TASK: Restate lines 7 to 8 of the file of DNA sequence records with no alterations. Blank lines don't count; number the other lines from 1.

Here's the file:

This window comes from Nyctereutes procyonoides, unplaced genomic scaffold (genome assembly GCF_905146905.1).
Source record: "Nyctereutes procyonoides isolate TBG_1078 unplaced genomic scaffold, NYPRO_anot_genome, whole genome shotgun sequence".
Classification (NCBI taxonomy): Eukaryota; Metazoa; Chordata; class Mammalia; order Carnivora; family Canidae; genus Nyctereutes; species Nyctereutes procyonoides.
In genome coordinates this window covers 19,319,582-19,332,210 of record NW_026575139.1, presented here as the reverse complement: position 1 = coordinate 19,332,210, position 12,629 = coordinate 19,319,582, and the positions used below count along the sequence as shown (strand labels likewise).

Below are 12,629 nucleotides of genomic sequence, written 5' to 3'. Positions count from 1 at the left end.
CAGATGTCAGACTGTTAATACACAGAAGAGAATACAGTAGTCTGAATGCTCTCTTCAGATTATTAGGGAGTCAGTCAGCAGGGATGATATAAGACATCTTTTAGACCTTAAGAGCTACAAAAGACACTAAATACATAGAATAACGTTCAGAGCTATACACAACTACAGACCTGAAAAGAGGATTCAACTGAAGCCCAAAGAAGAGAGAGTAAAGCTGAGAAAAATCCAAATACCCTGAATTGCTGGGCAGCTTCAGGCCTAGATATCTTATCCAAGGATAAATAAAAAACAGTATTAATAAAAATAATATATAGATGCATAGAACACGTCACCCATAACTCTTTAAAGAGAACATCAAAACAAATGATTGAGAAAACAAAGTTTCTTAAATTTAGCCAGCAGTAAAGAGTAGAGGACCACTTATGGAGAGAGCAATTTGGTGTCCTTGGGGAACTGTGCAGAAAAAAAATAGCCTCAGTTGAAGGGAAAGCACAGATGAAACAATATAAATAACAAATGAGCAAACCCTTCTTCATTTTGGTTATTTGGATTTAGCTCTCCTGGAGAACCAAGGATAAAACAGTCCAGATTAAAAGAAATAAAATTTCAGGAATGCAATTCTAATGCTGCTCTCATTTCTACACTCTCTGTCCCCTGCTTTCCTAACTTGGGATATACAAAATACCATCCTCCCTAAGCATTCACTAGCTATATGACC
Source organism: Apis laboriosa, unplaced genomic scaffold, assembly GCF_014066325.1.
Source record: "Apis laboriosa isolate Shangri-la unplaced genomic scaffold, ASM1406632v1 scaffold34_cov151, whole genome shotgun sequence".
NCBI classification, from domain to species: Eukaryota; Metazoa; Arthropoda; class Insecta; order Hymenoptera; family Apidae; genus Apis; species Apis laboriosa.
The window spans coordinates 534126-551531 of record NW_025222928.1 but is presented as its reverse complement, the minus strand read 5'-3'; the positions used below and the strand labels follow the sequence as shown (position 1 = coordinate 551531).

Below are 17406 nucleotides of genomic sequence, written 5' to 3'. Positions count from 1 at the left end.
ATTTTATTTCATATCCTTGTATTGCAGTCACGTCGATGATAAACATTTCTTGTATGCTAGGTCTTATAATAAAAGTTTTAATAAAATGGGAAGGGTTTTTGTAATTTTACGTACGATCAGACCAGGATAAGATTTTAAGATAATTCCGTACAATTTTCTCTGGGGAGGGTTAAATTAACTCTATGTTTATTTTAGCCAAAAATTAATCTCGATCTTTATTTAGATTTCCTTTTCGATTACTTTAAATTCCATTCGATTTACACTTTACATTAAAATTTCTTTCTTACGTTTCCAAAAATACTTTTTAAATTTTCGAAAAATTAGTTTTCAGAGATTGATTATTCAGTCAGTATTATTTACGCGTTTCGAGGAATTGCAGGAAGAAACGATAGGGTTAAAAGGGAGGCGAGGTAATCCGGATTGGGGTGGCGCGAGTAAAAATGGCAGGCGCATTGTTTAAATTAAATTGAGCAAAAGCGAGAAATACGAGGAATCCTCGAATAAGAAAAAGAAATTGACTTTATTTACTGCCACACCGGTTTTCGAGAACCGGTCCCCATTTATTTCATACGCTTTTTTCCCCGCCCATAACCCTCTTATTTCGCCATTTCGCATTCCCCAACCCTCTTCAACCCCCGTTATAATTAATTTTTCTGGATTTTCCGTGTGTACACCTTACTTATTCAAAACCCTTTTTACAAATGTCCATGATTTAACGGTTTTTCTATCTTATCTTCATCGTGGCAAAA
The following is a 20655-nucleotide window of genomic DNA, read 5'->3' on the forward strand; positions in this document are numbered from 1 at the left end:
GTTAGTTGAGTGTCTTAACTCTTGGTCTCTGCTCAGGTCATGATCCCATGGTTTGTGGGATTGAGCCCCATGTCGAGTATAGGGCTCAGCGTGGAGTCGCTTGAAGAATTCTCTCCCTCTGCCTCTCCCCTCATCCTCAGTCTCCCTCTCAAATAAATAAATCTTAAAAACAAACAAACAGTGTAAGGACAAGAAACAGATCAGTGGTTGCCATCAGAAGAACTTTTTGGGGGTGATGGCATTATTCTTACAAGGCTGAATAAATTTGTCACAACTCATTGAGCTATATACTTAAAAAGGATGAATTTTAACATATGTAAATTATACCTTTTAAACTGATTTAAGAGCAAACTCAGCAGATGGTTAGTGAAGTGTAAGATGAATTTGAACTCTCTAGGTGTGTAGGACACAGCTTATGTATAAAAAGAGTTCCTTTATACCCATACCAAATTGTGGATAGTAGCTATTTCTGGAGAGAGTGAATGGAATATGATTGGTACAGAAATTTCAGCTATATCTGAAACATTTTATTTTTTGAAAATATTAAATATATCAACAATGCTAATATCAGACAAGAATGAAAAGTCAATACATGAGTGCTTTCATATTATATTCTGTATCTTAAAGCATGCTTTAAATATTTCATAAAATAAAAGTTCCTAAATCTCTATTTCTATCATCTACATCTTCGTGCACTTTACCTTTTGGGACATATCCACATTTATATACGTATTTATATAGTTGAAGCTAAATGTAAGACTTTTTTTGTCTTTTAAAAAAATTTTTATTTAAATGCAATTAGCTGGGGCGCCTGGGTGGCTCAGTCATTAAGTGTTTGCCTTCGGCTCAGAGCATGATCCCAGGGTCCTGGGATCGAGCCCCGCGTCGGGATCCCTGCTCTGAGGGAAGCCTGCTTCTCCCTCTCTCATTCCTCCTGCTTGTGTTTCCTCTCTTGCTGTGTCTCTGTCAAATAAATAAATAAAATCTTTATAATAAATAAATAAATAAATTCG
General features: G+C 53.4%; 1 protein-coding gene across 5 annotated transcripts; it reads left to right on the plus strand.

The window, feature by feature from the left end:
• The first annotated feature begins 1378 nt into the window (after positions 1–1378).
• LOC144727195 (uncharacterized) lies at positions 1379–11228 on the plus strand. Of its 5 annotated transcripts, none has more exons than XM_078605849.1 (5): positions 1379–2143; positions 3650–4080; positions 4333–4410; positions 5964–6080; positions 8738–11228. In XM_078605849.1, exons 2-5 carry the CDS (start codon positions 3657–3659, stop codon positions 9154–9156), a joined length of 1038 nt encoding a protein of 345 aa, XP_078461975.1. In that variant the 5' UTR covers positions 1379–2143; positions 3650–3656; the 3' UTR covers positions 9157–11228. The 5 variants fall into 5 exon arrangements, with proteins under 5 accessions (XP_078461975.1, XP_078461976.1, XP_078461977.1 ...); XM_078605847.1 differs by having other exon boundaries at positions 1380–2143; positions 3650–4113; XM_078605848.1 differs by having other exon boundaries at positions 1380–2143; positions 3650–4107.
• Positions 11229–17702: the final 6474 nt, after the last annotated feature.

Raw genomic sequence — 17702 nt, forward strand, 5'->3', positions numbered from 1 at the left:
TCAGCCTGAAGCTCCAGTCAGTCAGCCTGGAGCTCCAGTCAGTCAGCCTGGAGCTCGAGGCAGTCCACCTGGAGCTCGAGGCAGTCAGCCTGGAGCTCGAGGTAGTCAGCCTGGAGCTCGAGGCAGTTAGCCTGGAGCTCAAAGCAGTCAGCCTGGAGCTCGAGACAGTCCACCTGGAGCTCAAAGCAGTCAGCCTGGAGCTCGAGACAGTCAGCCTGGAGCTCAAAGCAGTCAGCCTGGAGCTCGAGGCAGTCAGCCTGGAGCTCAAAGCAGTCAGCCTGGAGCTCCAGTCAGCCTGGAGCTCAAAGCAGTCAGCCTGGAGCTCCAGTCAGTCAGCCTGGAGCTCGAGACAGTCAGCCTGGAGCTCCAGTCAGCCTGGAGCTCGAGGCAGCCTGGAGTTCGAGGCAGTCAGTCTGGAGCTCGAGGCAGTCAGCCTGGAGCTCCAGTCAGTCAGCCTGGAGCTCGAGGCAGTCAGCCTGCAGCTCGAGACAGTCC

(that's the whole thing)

Source organism: Apis laboriosa, unplaced genomic scaffold, assembly GCF_014066325.1.
Source record: "Apis laboriosa isolate Shangri-la unplaced genomic scaffold, ASM1406632v1 scaffold34_cov151, whole genome shotgun sequence".